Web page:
McCaskill's panel conducted the hearing jointly with Tester's subcommittee on efficiency and effectiveness of federal programs.
USIS, based in Falls Church, Va., said in a statement that it has never been informed that it is under criminal investigation. USIS received a subpoena from the inspector general's office in January 2012 for records, the statement said. "USIS complied with that subpoena and has cooperated fully with the government's civil investigative efforts," according to the company.
USIS declined to comment on whether it conducted a background investigation of Snowden. The company said it performs thousands of background investigations each year for OPM and other government agencies. "These investigations are confidential and USIS does not comment on them," the USIS statement said.
The background check USIS performed on Snowden was done in 2011 and was part of periodic reinvestigations that are required for employees who hold security clearances, according to McFarland and Michelle Schmitz, the assistant inspector general for investigations at OPM.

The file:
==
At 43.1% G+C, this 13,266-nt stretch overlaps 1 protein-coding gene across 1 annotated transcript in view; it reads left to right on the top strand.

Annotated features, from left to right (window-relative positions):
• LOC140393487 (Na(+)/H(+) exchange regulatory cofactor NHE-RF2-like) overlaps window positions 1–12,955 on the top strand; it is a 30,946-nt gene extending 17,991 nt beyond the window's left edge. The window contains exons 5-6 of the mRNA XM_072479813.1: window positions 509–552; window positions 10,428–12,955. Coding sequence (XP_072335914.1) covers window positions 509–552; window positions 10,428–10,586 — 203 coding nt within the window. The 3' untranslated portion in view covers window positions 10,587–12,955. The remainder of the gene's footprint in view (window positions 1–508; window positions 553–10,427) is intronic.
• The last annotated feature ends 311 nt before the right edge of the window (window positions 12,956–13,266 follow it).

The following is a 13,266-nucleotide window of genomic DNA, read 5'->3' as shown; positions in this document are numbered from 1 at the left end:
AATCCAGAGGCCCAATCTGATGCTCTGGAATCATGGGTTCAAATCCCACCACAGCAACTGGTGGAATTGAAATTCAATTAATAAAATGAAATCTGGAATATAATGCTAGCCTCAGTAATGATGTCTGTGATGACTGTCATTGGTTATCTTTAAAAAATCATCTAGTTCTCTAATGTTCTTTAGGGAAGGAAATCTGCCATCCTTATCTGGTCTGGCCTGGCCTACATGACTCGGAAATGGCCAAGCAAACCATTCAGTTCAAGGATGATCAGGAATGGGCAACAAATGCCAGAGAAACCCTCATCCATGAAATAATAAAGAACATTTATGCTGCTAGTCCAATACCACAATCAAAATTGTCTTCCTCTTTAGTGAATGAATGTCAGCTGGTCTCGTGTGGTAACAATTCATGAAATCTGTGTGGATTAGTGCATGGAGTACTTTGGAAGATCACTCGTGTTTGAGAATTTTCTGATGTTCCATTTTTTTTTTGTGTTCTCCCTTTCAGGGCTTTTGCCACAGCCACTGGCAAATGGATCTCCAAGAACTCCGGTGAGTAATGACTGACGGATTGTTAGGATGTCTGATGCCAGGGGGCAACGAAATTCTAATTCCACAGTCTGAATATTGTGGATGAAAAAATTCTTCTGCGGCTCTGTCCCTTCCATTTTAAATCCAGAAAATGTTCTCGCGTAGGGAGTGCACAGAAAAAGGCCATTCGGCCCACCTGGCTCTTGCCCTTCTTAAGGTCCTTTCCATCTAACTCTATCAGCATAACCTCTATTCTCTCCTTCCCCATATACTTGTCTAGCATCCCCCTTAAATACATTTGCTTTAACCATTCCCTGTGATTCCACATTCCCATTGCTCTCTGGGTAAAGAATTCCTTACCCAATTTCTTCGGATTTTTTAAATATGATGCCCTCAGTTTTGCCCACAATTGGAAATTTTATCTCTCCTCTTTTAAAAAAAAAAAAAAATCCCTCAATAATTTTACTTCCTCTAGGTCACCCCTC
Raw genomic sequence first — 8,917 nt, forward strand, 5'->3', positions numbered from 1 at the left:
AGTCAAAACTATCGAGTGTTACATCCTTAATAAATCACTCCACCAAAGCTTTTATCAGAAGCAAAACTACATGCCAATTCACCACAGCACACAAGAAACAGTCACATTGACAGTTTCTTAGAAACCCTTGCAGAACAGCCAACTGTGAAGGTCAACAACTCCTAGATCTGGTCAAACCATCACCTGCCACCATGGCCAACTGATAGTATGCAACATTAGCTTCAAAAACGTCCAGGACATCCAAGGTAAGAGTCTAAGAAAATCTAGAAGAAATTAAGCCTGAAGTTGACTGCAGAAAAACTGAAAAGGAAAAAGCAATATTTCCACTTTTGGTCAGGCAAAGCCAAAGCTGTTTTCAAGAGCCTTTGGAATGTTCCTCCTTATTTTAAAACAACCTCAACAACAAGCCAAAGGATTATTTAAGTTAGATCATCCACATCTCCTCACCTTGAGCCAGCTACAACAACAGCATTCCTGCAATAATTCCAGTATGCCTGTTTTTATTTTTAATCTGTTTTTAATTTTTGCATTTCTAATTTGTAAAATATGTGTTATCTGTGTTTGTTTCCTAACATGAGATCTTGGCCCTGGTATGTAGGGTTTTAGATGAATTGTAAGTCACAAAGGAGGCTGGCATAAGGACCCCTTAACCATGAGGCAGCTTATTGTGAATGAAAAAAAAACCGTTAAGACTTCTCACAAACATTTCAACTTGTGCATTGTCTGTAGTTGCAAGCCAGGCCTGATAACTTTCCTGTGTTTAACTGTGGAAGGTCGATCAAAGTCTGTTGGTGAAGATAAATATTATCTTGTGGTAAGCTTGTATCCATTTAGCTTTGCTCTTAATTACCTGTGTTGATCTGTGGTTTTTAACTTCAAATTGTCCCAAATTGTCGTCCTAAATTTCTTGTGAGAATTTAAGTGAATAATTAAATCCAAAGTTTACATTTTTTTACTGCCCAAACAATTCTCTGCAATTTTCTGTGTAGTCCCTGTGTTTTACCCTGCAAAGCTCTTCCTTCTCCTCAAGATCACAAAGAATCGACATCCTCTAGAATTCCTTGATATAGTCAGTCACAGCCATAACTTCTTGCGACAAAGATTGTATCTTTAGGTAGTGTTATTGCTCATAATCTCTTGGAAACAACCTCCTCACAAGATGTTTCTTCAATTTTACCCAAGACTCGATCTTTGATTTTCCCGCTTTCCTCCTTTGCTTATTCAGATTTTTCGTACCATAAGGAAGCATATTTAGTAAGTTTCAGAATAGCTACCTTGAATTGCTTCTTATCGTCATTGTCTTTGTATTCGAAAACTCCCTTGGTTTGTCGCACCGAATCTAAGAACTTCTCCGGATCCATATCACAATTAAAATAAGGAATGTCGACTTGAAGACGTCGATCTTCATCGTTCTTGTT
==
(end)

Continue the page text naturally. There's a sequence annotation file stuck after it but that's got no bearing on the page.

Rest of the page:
Schmitz said the investigation of USIS commenced later in 2011.
Booz Allen Hamilton, the company where Snowden was working at the time of the disclosures, fired him for violations of the firm's code of ethics and firm policy. The company said he had been a Booz Allen employee for less than three months.
Snowden worked previously at the CIA and probably obtained his security clearance there. But like others who leave the government to join private contractors, he was able to keep his clearance after he left and began working for outside firms.
Of the 4.9 million people with clearance to access "confidential and secret" government information, 1.1 million, or 21 percent, work for outside contractors, according to a January report from the Office of the Director of National Intelligence. Of the 1.4 million who have the higher "top secret" access, 483,000, or 34 percent, work for contractors.